Beginning in Classical Greece and Rome, and continuing through the Middle Ages and the Colonial eras of our nation, education for children was a classical education.  This method produced Archimedes, St. Paul, Marcus Aurelius, St. Patrick, Columba, Danté, Leonardo da Vinci, Galileo, Sir Isaac Newton, Christopher Columbus, Shakespeare, J. R. R. Tolkien, C.S. Lewis, and our own great George Washington, Thomas Jefferson, and John Adams. 


These giants of their time are only a few of the great philosophers, scientists, theologians, writers, and artists that lived and worked through the 18th century.  They lived up to their potential, and each in their own way impacted the course of human history, because their potential was unlocked in part by classical education, which prepared them to grapple with the problems of their day.

What is Classical Education?

The core of classical education is the trivium, which, simply put, is a teaching model that seeks to tailor the curriculum subject matter to a child's cognitive development.  The trivium emphasizes:

  • concrete thinking and memorization of the facts of the subjects in grade school;
  • analytical thinking and understanding of the subjects in middle school; and
  • abstract thinking and articulation of the subjects in high school. 


Subjects unique to classical education which help accomplish the goals of the trivium are

  • grammar, the science of language usage;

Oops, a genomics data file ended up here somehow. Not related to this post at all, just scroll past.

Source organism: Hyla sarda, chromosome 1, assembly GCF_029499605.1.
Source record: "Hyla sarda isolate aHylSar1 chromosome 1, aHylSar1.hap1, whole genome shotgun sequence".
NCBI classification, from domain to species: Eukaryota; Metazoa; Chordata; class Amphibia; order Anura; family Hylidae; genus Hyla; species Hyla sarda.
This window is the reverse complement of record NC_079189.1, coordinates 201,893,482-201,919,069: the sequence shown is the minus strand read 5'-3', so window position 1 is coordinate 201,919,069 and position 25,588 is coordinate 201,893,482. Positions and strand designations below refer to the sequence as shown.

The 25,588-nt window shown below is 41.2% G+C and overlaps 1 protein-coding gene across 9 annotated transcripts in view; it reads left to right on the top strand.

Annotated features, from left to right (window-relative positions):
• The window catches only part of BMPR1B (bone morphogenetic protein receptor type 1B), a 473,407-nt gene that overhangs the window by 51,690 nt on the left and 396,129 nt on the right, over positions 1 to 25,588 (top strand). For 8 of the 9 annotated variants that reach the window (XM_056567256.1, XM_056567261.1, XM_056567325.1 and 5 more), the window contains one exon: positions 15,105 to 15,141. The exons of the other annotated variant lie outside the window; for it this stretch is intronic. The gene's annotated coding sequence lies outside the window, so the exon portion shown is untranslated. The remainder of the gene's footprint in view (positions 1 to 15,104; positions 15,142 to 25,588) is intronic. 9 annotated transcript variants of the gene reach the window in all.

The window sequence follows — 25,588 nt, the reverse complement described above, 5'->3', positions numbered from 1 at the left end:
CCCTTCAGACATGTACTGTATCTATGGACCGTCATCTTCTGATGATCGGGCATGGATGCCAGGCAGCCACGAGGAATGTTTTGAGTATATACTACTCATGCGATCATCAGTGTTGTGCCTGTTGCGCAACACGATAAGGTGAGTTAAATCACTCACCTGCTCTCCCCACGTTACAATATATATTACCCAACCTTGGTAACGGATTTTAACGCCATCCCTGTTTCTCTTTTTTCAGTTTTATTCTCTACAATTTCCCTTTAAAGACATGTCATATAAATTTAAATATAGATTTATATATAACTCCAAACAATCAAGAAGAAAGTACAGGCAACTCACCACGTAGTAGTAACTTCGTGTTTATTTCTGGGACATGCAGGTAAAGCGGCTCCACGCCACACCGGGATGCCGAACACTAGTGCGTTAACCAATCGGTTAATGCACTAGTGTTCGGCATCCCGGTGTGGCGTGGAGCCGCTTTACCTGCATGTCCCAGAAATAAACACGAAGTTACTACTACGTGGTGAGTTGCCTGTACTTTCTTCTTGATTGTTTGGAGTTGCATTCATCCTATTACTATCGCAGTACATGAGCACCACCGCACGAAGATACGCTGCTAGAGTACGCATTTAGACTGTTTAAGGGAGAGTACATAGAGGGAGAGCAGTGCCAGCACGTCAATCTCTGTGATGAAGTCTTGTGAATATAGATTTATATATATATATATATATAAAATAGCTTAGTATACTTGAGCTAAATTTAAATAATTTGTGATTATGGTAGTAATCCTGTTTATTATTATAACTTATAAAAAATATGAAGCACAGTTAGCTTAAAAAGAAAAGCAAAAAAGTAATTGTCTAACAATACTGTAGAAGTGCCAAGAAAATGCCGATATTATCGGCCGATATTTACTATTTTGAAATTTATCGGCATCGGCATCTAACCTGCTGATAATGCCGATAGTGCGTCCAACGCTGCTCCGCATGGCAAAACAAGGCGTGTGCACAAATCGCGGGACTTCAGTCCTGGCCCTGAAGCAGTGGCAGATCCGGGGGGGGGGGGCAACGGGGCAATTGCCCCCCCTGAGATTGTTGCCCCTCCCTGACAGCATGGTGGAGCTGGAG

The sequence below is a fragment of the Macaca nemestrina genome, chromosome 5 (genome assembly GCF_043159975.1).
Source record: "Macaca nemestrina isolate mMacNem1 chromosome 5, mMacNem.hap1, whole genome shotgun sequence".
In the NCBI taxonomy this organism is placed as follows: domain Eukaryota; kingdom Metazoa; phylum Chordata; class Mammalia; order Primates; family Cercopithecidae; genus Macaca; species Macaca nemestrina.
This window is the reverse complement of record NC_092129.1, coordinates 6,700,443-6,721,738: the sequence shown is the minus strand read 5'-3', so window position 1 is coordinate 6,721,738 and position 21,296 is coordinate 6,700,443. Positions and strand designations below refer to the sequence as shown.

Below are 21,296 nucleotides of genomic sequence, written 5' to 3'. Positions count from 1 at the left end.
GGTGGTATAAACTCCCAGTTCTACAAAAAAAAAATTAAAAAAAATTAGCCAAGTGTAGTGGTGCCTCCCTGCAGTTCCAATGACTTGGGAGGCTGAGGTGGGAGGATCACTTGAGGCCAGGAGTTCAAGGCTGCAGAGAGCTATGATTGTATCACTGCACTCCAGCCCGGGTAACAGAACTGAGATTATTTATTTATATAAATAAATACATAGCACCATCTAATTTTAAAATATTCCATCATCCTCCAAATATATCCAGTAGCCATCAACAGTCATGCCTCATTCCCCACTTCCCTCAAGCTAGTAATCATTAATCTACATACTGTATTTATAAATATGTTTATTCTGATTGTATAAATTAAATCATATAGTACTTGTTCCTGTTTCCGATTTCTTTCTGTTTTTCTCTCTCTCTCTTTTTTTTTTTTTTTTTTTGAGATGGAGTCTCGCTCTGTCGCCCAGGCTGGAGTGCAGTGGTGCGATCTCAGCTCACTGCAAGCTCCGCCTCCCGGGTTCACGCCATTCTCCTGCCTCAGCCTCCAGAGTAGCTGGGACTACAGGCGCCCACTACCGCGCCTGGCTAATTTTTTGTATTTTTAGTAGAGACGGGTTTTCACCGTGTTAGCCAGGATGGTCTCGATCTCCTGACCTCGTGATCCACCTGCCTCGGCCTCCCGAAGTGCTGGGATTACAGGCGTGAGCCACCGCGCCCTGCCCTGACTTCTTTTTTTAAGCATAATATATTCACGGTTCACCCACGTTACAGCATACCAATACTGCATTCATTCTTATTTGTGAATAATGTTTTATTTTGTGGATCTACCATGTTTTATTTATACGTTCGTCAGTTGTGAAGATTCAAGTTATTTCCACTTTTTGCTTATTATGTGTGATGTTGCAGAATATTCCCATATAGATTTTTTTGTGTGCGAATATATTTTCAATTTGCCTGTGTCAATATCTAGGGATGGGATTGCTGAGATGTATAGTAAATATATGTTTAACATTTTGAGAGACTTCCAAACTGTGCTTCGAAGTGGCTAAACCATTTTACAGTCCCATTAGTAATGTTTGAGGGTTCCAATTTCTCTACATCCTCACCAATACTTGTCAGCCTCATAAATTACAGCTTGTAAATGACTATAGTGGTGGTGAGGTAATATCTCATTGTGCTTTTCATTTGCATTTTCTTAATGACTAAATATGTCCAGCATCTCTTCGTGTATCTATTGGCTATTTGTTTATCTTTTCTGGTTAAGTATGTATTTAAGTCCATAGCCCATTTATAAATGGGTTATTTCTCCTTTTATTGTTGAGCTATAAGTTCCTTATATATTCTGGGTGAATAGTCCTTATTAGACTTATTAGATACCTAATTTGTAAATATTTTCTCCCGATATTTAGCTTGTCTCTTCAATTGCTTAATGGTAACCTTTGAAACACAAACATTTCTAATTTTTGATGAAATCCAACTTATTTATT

• logic, the science of right thinking; and
  • rhetoric, the science of verbal and written expression. 


Classical Christian education is further characterized by a rich exposure to the history, art, and culture of Western Civilization, including

  • its languages (Latin and Greek),
  • its philosophy and literature (the great books of Western Civilization and the Christian tradition), and
  • the development of a Biblical worldview with theology in its proper place as the Queen of the Sciences.

Why Return to Classical Education?

The combination of the progression of learning from facts to understanding to expression (the stages of the trivium) and the additional classical subjects, work together to give children the tools to think for themselves and to be independent, life-long learners.  That is the primary goal of classical education, and, by extension, of Runnels Academy.  It is to equip educated men and women throughout their lives to

  • approach previously unknown subject matter, problems, or life situations,
  • utilize the tools of learning which have been practiced, refined, and internalized in school,
  • analyze a subject or problem according to the standard of truth,
  • understand it and do something about it.


Classical education, therefore, trains children for success in any field, whether it be marriage and family life, work in dealing with society and individuals, business, or arts and the humanities.  Furthermore, classical education has proven its effectiveness in training for scientific excellence, which depends on the arts of fact-finding, analysis, adherence to truth, and the problem-solving skills of which classical education specializes.  Secondarily, it works: children taught by this method routinely exhibit academic proficiency.

 Runnels Academy



2508 E. 24th St.

Big Spring, Texas




102 E. 10th St.

Big Spring, Tx 79720



Jenny Bryans



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